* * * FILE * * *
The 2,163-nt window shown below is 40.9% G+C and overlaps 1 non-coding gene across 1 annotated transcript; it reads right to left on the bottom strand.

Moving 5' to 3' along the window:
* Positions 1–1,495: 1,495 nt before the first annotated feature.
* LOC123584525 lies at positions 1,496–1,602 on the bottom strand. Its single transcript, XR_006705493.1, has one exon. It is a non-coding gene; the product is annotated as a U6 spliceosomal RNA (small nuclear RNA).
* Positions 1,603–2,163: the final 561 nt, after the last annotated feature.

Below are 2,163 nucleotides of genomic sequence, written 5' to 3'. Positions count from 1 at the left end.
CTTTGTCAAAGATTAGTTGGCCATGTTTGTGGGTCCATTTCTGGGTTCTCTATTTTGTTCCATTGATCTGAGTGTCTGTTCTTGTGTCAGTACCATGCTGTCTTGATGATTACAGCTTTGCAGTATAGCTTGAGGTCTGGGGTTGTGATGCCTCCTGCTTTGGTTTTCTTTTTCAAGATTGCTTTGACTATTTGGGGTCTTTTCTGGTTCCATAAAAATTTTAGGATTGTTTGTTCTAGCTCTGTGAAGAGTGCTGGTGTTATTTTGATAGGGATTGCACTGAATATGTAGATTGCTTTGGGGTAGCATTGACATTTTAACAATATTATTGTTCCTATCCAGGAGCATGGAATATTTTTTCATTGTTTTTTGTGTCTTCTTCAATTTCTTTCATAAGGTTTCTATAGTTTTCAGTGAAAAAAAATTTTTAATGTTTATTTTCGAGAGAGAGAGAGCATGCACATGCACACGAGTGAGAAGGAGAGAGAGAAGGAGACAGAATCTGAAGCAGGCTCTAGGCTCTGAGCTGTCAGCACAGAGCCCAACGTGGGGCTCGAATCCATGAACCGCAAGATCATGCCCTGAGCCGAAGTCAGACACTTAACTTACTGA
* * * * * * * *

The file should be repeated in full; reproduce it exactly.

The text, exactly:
The 2,163-nt window shown below is 40.9% G+C and overlaps 1 non-coding gene across 1 annotated transcript; it reads right to left on the bottom strand.

Moving 5' to 3' along the window:
* Positions 1–1,495: 1,495 nt before the first annotated feature.
* LOC123584525 lies at positions 1,496–1,602 on the bottom strand. Its single transcript, XR_006705493.1, has one exon. It is a non-coding gene; the product is annotated as a U6 spliceosomal RNA (small nuclear RNA).
* Positions 1,603–2,163: the final 561 nt, after the last annotated feature.

Below are 2,163 nucleotides of genomic sequence, written 5' to 3'. Positions count from 1 at the left end.
CTTTGTCAAAGATTAGTTGGCCATGTTTGTGGGTCCATTTCTGGGTTCTCTATTTTGTTCCATTGATCTGAGTGTCTGTTCTTGTGTCAGTACCATGCTGTCTTGATGATTACAGCTTTGCAGTATAGCTTGAGGTCTGGGGTTGTGATGCCTCCTGCTTTGGTTTTCTTTTTCAAGATTGCTTTGACTATTTGGGGTCTTTTCTGGTTCCATAAAAATTTTAGGATTGTTTGTTCTAGCTCTGTGAAGAGTGCTGGTGTTATTTTGATAGGGATTGCACTGAATATGTAGATTGCTTTGGGGTAGCATTGACATTTTAACAATATTATTGTTCCTATCCAGGAGCATGGAATATTTTTTCATTGTTTTTTGTGTCTTCTTCAATTTCTTTCATAAGGTTTCTATAGTTTTCAGTGAAAAAAAATTTTTAATGTTTATTTTCGAGAGAGAGAGAGCATGCACATGCACACGAGTGAGAAGGAGAGAGAGAAGGAGACAGAATCTGAAGCAGGCTCTAGGCTCTGAGCTGTCAGCACAGAGCCCAACGTGGGGCTCGAATCCATGAACCGCAAGATCATGCCCTGAGCCGAAGTCAGACACTTAACTTACTGA